Richmond Times-Dispatch Weekend

Is Landlordin­g Still Worth It?

What to Consider Before Investing in a Residentia­l Rental Property

- BY ERIK J. MARTIN | CTW FEATURES

The past few years were good to many rental property owners. Tenant demand increased, as did rental rates in many markets. Many millennial­s chose to kick the homeowners­hip can down the road and lease properties. Meanwhile, mortgage rates dropped, allowing landlords to purchase and refinance more affordably.

Then the pandemic happened. Suddenly, leaseholde­rs across the nation faced hardships, with many being unable to pay their monthly rent. Government­s issued moratorium­s on evictions, leaving landlords little recourse and loading their ledgers with red ink.

Fortunatel­y for them, the current federal moratorium on evictions is due to expire on

June 30 of this year. But if coronaviru­s numbers climb again, the Biden administra­tion and state government­s may extend this deadline. And that begs the question: Is being a landlord still worth it? Omer Reiner, a Realtor and home flipper in Fort Lauderdale, Florida, says yes.

“Although collecting rent has gotten harder, property values have also increased during the coronaviru­s crisis. So owning real estate and renting out property is still a good thing, so long as you can cover your mortgage independen­t of rental income,” explains Reiner. “The demand for rentals is also likely to increase post-pandemic once these moratorium­s end and evictions and foreclosur­es come into play.”

Count Eugene Rendel, who recently became a firsttime landlord in Sheboygan, Wisconsin, as another true believer in rental ownership, despite current challenges.

“The long-term opportunit­ies with real estate will always be there. No matter when you purchase property, there will be challenges that come your way. But if you see it as a long-term focus, owning rental property can be a smart business decision – especially if you are detail-oriented, can fix up a property yourself, have the money to purchase a property, and care about your tenants,” he says.

But don’t kid yourself: Landlordin­g is hard, stressful work, and success is not guaranteed.

“The upside is that you can buy rental property and outsource the debt obligation­s and interest in the form of collected rent from your tenants. Each year, your rental fees can be increased while the property depreciate­s, yielding tax savings, and the asset depreciate­s due to asset values and market trends,” notes Luke Smith, a landlord, home flipper, and real estate expert in Louisville, Kentucky.

The downsides, of course, “are that you are responsibl­e to pay back the loan you took out from the bank and you’re liable for each tenant’s safety. Your tenants will make or break the investment; if they don’t pay, you have to evict them and get the unit back in shape for another tenant to move in. Vacancies equal lost income. Your lender doesn’t care whether or not your tenant paid – they just want your mortgage paid back each month.”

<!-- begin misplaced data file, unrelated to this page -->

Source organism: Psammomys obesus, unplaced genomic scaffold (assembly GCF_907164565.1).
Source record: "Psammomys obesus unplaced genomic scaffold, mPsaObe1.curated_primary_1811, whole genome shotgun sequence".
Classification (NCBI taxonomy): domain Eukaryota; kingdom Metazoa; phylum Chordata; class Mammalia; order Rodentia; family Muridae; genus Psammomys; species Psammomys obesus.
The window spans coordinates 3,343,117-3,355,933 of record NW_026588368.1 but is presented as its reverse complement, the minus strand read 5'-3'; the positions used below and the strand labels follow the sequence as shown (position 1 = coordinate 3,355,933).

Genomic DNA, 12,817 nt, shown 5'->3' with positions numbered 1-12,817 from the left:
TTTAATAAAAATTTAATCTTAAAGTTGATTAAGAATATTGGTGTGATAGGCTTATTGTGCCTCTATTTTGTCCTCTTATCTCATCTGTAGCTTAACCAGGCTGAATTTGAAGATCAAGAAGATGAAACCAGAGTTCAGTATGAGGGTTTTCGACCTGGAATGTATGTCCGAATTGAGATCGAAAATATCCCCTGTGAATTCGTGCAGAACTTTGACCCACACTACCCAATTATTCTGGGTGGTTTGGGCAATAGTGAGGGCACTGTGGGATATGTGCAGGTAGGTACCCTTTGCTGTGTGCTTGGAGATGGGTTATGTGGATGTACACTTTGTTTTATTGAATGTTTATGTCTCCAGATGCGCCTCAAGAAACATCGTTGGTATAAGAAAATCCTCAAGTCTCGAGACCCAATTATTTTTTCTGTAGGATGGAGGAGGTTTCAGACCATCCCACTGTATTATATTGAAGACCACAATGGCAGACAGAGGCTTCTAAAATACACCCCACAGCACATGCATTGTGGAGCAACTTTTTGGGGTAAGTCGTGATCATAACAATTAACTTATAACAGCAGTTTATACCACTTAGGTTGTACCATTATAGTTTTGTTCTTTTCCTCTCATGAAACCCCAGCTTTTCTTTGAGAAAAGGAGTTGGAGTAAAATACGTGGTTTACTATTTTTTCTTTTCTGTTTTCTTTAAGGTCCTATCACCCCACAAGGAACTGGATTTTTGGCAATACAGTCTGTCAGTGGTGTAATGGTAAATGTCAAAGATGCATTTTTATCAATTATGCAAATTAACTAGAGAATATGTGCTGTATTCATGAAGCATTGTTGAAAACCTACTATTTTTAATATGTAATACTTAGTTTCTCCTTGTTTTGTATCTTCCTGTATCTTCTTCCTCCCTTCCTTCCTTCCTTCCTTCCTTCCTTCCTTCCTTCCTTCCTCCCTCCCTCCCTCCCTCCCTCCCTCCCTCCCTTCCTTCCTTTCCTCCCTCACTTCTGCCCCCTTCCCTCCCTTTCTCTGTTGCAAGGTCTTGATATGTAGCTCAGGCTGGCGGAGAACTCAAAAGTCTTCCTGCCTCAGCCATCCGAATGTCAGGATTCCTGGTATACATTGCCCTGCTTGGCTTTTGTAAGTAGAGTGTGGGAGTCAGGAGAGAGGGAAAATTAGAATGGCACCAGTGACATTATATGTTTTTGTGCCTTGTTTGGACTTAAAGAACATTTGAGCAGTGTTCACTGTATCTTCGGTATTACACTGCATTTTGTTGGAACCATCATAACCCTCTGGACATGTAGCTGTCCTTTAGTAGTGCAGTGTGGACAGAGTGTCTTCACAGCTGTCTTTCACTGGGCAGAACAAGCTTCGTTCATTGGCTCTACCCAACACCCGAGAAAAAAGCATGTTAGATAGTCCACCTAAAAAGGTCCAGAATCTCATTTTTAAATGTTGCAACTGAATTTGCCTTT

Good candidates nowadays for being a landlord are folks who can stomach the ups and downs of real estate for at least five years per property.

“That’s a good amount of time to build equity and increase rents, which will allow for decent cash flow,” adds Smith. “If you are willing to take on the risk and hold an asset for that period, you’ll likely do well with the investment, provided you manage the property well so that it can retain its value.” Andrew Ragusa, CEO/broker of REMI Realty in Plainview, Long Island, New York, says his recipe for success as a landlord of multiple properties is to purchase a diamond in the rough fixer-upper, rehab it to bring up its equity value, rent it out at top dollar, refinance to pull as much equity out as possible, and repeat the process.

“Look for properties that have landlords seeking to exit the game after collecting for long periods of time already. And try to hire a good property manager, especially if you are out of state or the property is too far away,” he advises. “Having great management is key.”

Consider near-and long-term rental trends as well. “The future of renting may look different after the pandemic ends. If work-from-home trends are here to stay, demand may switch from big urban centers to suburbs and cities with a lower cost of living,” notes Reiner. “Demand for increased living space rather than shared amenities is also likely to increase. Be sure to study the housing trends in your area before purchasing any rental property today.”

Lastly, before committing to the landlord life, consider what else you could do with the money. “Real estate is hard to get out of, so think carefully about investing the money elsewhere for a decent return if you can get it. If you are committed, be sure to have enough funds to ride the ups and downs of the market as well as capital for repairs and maintenanc­e,” Smith recommends.

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